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Things to Consider
- What are the primary goals of the website?
- Course site — Professors can use Omeka to develop their entire course online. "Simple Pages" allows you to create standalone pages—ideal for posting a course syllabus, reading/HW list, or other class information. Each page will become a menu item on the homepage. Then, you can create a collection or build an exhibit with sections and subsections. These sections could be themes, units, or any other form of organization for the course. Images and other files can be attached for student use.
- Online repository — Mirroring the work of museum Omeka projects, faculty and students can work together to digitally preserve materials or use already existing digital materials. Historical maps, video collections, and other sources can be archived so that students and faculty are aware of the resources available for their courses. Depending on the topic of the course, students are also able to bring in valuable primary sources from home which can be photographed and added to an Omeka site.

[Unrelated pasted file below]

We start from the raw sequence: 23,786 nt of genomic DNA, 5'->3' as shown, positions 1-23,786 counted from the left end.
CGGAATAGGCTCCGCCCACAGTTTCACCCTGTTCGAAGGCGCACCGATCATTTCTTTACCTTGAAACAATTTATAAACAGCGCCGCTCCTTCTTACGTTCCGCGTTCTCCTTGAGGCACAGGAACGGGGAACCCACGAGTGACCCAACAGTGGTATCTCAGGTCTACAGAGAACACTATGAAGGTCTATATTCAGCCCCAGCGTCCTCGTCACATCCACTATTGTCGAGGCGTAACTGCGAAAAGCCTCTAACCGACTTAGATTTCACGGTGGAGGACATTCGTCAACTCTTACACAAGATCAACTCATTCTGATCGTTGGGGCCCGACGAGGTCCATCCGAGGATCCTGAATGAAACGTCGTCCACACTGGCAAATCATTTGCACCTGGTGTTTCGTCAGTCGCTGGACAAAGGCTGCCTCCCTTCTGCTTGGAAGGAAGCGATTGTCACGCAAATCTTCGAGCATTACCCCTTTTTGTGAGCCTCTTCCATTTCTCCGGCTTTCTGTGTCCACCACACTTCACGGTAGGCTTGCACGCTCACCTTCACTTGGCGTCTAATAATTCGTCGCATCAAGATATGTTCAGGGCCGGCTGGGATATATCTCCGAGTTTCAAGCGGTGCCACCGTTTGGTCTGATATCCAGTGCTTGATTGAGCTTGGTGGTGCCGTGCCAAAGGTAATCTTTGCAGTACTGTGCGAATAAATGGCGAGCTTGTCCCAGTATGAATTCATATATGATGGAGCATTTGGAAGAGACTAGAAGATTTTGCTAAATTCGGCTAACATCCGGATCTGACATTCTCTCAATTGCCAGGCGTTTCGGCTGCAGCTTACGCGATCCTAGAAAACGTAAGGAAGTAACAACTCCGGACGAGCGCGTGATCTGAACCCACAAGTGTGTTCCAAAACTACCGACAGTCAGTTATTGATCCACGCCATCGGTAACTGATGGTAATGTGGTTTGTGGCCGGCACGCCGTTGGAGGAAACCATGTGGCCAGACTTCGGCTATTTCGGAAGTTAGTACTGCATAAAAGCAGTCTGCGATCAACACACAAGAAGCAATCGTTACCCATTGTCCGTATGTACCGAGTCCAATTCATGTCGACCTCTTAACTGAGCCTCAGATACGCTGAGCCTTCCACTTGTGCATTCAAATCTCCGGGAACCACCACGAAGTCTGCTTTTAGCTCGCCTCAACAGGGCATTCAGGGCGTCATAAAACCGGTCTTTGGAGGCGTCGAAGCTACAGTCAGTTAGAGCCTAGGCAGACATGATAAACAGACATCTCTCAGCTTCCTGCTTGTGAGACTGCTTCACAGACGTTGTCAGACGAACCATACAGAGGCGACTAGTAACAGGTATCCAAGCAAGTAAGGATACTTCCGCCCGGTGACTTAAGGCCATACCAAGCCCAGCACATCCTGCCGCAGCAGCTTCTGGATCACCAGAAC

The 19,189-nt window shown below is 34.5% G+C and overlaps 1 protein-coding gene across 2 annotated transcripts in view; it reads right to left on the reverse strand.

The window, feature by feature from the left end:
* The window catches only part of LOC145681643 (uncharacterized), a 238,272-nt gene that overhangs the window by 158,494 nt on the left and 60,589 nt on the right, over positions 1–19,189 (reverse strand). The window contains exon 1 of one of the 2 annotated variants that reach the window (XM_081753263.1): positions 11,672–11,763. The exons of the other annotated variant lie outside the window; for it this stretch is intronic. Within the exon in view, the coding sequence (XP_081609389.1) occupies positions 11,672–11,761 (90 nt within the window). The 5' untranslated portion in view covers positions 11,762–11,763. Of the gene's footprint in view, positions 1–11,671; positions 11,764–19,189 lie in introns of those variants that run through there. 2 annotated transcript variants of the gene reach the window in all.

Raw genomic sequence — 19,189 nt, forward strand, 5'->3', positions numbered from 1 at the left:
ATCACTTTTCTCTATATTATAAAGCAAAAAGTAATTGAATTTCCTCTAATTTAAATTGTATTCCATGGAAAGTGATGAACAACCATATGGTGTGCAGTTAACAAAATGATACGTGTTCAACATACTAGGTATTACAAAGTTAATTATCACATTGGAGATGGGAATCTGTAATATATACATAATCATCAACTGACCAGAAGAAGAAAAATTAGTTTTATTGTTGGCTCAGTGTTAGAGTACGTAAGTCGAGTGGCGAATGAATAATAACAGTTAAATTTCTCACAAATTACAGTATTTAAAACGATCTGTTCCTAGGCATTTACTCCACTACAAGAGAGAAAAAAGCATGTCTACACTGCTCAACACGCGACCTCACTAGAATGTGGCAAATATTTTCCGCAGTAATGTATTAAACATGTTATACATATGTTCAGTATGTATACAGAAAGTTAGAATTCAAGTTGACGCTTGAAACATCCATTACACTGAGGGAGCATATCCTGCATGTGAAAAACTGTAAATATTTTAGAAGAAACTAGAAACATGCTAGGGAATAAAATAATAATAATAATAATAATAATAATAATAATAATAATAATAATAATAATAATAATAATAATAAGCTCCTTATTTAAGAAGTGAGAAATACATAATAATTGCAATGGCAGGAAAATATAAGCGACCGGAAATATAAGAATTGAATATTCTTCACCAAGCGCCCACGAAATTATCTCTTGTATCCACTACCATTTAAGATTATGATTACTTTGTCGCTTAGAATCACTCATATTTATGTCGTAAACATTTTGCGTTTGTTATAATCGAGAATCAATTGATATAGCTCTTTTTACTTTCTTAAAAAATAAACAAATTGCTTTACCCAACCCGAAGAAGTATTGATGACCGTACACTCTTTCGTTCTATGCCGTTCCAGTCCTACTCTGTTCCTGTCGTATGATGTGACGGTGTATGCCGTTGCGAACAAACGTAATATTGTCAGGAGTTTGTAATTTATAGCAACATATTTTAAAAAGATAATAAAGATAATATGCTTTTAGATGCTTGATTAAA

- Who is the primary audience of the website? Are there secondary audiences? What do you want those audiences to accomplish or take-away after viewing your website?
- What sections will this website include? Typical top level navigation and sections for an Omeka site include:
- Items: links to browseable list of items, sortable by type of item and tags.
- Collections: groups of items that public can dig through to find items.
- Exhibits: contain interpretative text and rely on items/sources/objects as their building blocks.
- About: a simple page good for publishing project descriptions, credits, rights, et al
- Keyword search box: option to link to advanced search page
- What will you do with the items in this website?
- What types of items/sources/objects do you plan to use on this site?
- Do the standard Dublin Core property fields fit your needs or do you need additional fields installed through the Dublin Core Extended plugin?
- Will you use a controlled vocabulary? Some relevant vocabularies are:
- Library of Congress Subject Headings
- Library of Congress Name Authority
- Art & Architecture Thesaurus
- Will you use a controlled tagging schema? Establishing vocabulary and spelling for metadata and tags helps with consistency and searchability.